Thursday, April 12, 2012

That's White...right?

Architects seem to love white.  Most homes have white siding or trim.  Most traditional buildings use limestone or a white marble.  And, although modern buildings are largely glass and can choose an unlimited range of colors for the paneling and mullions, a surprising number go with white or a "white" metal like brushed aluminum.  However, when it comes to representing the white surfaces of buildings the reality is that nothing is pure white.  Artists throughout history have known this intuitively, avoiding pure white, and instead dancing around the light blues, pinks and lavenders that you actually see.
Above is a photo from a visit to my family in Minnesota.  It isn't always winter in Minnesota, but it sometimes feels that way.  Anyway, note lack of any pure white in the pure white snow.  The color is entirely a mix of the late day warm colored sunlight, and the reflection of the blue sky.  And don't get me started on snow...
 A late day pile of the nasty white stuff.
The blue on the mountain is obviously snow, even though it matches the sky blue beyond...
I've cut out a square in this painting to show that even here the white snow isn't quite white.
And just to warm us up visually, this cherry blossom has only a few spots approaching pure white, but the effect is still experienced as white petals.

Actually the picture that got me thinking about the color (or non-color) white was a picture of a statue in the Wall Street Journal (March 24, 2012).  The Dying Achilles by Ernst Herter is carved from white marble, but the photo that was printed was dramatic and very colorful.
 It was all golds, creams, greys and blues - no white.  But the mind said "white marble".  I Googled the statue just to see what other photos would come up...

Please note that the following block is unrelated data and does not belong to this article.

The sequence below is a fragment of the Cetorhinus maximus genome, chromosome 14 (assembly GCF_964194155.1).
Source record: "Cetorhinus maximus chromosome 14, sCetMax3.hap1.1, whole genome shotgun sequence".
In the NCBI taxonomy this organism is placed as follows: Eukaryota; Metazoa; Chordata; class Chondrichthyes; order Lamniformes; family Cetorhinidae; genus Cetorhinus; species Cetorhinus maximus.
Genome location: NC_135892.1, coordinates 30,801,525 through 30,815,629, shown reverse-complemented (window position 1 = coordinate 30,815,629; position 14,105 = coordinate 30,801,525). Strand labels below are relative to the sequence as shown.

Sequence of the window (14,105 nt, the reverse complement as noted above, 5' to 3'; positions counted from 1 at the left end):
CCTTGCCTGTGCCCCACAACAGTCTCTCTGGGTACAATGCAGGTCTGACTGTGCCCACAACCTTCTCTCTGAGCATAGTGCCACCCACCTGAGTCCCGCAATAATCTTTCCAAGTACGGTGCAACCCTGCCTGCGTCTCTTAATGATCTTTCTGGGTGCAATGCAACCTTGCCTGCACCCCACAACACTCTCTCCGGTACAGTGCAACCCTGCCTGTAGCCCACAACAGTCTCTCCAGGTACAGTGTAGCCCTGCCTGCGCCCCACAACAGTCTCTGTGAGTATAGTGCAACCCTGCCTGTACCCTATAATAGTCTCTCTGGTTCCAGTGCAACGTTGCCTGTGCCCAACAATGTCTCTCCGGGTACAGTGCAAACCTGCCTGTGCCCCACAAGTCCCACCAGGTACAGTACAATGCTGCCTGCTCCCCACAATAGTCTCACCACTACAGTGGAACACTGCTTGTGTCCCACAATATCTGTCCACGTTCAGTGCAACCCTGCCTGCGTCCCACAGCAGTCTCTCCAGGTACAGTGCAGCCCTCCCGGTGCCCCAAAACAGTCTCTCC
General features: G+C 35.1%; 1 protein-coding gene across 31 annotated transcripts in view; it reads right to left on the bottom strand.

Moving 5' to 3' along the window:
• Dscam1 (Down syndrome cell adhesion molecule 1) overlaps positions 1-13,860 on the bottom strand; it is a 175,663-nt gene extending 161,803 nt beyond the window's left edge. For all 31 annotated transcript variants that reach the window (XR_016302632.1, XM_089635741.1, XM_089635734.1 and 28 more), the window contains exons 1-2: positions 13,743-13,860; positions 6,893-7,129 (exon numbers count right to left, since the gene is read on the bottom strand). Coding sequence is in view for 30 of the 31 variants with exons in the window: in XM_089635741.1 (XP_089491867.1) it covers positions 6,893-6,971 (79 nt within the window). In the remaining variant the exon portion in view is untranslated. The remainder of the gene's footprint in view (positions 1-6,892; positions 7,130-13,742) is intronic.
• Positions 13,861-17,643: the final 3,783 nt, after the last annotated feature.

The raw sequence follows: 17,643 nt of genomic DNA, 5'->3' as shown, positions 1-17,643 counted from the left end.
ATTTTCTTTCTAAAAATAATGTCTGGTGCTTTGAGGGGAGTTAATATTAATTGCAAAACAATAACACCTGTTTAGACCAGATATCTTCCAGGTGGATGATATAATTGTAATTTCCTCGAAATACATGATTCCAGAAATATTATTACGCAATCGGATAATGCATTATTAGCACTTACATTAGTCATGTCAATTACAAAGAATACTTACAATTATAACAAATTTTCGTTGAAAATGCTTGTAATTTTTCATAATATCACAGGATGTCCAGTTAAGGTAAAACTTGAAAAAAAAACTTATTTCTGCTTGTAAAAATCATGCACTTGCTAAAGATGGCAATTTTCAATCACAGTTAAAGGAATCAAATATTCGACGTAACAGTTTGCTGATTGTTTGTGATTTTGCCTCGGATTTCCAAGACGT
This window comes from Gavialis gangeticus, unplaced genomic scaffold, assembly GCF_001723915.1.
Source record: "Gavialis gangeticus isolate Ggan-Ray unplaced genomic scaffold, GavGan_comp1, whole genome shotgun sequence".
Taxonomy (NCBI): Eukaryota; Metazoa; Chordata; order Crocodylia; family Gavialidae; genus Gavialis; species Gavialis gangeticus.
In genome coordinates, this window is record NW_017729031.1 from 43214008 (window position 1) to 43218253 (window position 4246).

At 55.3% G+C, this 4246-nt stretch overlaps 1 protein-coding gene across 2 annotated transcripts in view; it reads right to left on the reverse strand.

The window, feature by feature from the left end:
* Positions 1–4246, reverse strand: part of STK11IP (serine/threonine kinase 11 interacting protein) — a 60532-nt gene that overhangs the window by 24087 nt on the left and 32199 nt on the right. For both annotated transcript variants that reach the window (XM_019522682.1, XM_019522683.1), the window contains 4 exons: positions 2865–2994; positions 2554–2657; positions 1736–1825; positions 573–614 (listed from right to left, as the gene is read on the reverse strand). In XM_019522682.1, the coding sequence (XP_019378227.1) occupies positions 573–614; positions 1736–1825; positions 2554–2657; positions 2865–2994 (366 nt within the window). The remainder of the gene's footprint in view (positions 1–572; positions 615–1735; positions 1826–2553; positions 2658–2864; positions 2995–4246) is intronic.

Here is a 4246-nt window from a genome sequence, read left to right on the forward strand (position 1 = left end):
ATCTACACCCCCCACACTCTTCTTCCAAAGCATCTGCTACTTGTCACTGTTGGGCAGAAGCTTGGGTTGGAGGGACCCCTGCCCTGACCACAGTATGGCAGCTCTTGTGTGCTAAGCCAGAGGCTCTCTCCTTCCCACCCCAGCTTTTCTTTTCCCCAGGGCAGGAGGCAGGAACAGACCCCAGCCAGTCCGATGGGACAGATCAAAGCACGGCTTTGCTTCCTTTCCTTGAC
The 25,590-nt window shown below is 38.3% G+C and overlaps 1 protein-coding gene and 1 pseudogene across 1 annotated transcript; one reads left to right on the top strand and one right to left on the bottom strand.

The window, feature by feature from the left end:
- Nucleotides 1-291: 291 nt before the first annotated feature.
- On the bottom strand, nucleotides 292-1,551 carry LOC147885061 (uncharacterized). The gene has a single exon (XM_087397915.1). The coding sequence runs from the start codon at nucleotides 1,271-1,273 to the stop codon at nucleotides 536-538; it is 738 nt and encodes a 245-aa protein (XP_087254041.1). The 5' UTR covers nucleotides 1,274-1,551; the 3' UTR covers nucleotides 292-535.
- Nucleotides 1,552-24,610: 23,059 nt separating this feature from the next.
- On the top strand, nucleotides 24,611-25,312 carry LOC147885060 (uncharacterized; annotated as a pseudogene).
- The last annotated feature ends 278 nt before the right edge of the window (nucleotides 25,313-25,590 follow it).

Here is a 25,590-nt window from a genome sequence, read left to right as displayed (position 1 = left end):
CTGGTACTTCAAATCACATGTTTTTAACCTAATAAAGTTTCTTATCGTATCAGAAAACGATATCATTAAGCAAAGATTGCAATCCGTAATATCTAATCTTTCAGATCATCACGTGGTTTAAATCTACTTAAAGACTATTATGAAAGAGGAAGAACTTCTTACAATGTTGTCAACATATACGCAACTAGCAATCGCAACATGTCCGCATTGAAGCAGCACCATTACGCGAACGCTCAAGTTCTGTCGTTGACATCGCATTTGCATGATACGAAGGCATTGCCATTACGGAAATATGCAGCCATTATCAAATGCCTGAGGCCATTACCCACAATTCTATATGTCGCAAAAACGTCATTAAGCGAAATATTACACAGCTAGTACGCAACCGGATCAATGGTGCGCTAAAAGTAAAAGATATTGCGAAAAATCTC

It is quite a range of colors; all of which scream (well, sometimes whisper) "I'm white marble".

So, getting back to the problem of architectural reality and architectural illustration, what is going on here?  The human brain learns early on that the raw visual data that it receives from the senses mean different things.
For instance, the light grey in the center of the photo above is a shadow on the white paper.  Your brain knows that even though the grey is the same shade as the grey board behind the white paper.  Similarly the shadow on the grey board is the same shade as the top of the black briefcase, but your brain knows that one is shadowed grey and the other is sunlit black. The context gives the additional information needed to construct reality, and it does it all without consulting the conscious, logical side of the brain.  You just know what your looking at, just as you know how to throw a ball without calculating the effect of gravity.
The perception of colors on a white surface is a matter of the color of the original light source and the color of the reflecting surface.  The above photo shows the strong green and red tones reflected by the adjacent green and red boards.  The triangle of white at the center is ever so slightly pink, but it is hardly noticeable due to the mid day sun overwhelming any reflected color.  If I had photographed at sunset the triangle would have had a noticeable golden cast, and the shadows would have had a contrasting cool cast.
So, when it comes to representing architecture I tend to avoid pure white (and neutral greys).  A cool shadow juxtaposed by a warm white is livelier than simple grey and white.  The pure white square in the watercolor sketch above gives you a frame of reference.
Interiors will have endless color variations as the white surfaces catch the reflections of other surfaces, and the spill from artificial and natural light.
You don't have to be blatant in your use of color.  A touch of blue in the shadows keeps the interest going while not taking away from the pure color accents.
Computer rendering programs allow you to warm up your interior lighting while cooling down your ambient exterior light.  Touching up afterwards in Photoshop or by hand can give further variation and believability.
The basic problem of rendering white surfaces is quite simple.  The potential variations however, are enormous. Allowing a certain degree of variation creates a more believable image, and the juxtaposition of the shimmering almost real and the white paper is magical.

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